I just put in 23 in a row today and I don't play this game anymore ... hah!

    And I remembered ... ''What about that foul shot?". So here is a little addendum stuck in for your edification. [01-03-00]

    First ... they're easy (it's a short shot ... no effort required ... just concentration)
    Second ... you must learn a "formula" shot which works (almost all the time). A formula shot is one where you conciously do exactly the same thing every time. In a game with everyone hanging on you, it's impossible ... but at the foul line you can dig in and take your time. All the great foul shooters shoot by formula (not the pros ... the middle-aged white guys who get in the Guiness book tossing in 2000 in a row blindfolded). That's who to emulate.

    #1 Foot placement -------------
    Square your body up with the hole. Now put your right foot at the line as shown in the picture. Now put your left foot back a little and turned at about a 30o ... comfortable? ... If you are, you're doing it wrong. Spread your feet apart more until your feel slightly awkward. That's it!
    OK ... why are you doing this?
    The object here is to "lock down" your lower body. You don't want it in on the shot ... you don't need it ... but ... you still gotta' stand up. If you set up comfortaby you will invariably try to integrate your lower body into the shot as during gameplay. Lose it. Make your lower body different (robot) from your upper (human) and you can pretty much tune it out.

    You must decide for yourself just how uncomfortable to be. Too much and you lose your concentration, too little and your lower body gets in on the shot and turns it into a game shot instead of a formula shot.
    #2 The Shot -------------
    Same as before ... but ... what will foul you up most is ...

    ... NOT looking at the back of the rim.

    After you set your feet (slightly uncomfortable) ... rivet your eyes to the back of the rim. Then shoot. When you do, you will bend your legs just a bit automatically. You may think "Gee, should I take a little dump here too?" ... It will feel slightly awkward. That's OK ... and ... bonus time ... you will be shooting a "soft shot" so that many near misses will bounce around and fall anyway.

    In this situation, don't think about getting back into the game ... cause ... you're going to make every shot (at least that's what you're going to be thinking ... like, "This is the first of fifty in a row").

    Absolute confidence.

    If you can't shoot 80% in a game this way ... better recycle your sneakers.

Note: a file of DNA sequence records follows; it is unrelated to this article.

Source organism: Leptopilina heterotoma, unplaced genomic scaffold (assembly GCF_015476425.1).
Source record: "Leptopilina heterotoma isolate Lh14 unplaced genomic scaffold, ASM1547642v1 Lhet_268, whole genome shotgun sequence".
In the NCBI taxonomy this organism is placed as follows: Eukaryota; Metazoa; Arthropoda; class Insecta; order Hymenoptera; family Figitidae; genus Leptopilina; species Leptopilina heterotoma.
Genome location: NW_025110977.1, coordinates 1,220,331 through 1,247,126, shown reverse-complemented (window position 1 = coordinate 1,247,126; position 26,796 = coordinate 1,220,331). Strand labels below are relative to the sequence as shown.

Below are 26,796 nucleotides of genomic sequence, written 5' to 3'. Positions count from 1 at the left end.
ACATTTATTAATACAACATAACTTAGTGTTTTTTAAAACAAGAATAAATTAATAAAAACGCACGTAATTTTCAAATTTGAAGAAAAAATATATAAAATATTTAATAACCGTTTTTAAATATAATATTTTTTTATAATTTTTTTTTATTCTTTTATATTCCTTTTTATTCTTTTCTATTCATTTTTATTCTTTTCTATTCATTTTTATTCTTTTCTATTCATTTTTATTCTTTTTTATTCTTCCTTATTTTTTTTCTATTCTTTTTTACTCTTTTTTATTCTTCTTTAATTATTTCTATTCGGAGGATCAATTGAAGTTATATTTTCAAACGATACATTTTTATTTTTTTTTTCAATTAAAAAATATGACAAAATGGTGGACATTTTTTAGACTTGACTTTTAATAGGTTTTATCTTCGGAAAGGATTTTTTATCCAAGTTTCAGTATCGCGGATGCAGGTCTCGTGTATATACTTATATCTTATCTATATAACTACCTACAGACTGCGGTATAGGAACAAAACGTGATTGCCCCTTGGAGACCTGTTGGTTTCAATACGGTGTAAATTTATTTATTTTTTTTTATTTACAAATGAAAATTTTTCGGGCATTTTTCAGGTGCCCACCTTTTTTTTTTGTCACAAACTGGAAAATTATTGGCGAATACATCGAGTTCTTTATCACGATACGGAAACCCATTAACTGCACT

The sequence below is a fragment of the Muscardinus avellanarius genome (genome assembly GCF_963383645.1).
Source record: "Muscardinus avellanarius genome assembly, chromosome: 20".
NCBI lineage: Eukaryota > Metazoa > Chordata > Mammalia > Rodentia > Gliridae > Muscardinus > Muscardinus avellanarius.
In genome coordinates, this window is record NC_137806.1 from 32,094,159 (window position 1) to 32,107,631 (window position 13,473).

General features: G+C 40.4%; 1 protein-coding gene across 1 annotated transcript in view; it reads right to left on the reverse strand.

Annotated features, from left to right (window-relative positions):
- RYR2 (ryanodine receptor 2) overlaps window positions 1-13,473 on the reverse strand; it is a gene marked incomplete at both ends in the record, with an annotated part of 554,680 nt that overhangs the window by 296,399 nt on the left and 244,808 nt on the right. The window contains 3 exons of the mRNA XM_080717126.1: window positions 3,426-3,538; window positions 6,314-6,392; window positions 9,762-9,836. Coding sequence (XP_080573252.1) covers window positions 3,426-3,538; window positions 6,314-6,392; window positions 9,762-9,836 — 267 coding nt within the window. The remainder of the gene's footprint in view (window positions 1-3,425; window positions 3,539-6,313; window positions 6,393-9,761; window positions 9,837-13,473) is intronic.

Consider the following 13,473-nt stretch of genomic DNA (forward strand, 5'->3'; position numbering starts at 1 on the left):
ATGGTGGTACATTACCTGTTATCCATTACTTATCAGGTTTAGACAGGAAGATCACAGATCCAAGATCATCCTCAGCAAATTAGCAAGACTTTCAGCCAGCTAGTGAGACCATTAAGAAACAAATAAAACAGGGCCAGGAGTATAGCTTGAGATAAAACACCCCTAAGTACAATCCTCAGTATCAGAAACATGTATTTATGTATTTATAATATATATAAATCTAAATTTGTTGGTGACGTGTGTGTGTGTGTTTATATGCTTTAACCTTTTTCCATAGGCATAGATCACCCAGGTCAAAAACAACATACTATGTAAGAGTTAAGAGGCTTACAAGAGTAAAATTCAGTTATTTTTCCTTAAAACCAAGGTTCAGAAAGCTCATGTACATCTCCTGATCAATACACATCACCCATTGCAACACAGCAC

Addendum 04-03-00:
    Actually, looking at the back of the rim is essential only insofar as you must not look elsewhere. It's not the positive aspect here. The main focus of your concentration is on the "feel" of the ball in your hand and its movement. This must be so because the best foul shooters can do the thing just as well blindfolded. You really only need your eyes for game shots where the distance is not "set".

    There are three complications arrising in a game which are not present in practice. They are:

  • Fatigue - Overheating - Injury
  • Interference
  • Choke
  • In each one of these your shot percentage takes a hit. What can you do about it?

    Fatigue is inevitable in this highly aerobic game. Practicing wind sprints is one way of "keeping up with the Joneses". You will come to hate this method. If you don't, you're not doing enough. Another way is to slow down your game or go the heavy replacement route. But you know this already.

    Something you may not be aware of is the necessity of drinking enough water ... at the proper time. All other things being equal, the team that drinks the most water simply wins. The dry team just poops out. It is up to you to drink enough water so that you do not become thirsty. This means drink before you need it ... as a conscious plan. If you wait till your tongue is hangin' out ... it's too late. By the time the water makes it into your system, the game may be over.

    Newsflash ... water in your belly is useless to your body.
    It must get into all systems and this takes time. Plan ahead or watch your shots poop out too (maybe as airballs).

    Overheating ... As a general rule, try to speed up a white team and slow down a black team. A white cup of coffee loses heat more slowly than a black cup (that's thermodynamics).For your part ... rest on the bench ... take yourself out of the game when you're useless to the team. Your shots won't fall if your temperature is 127 degrees ... centigrade !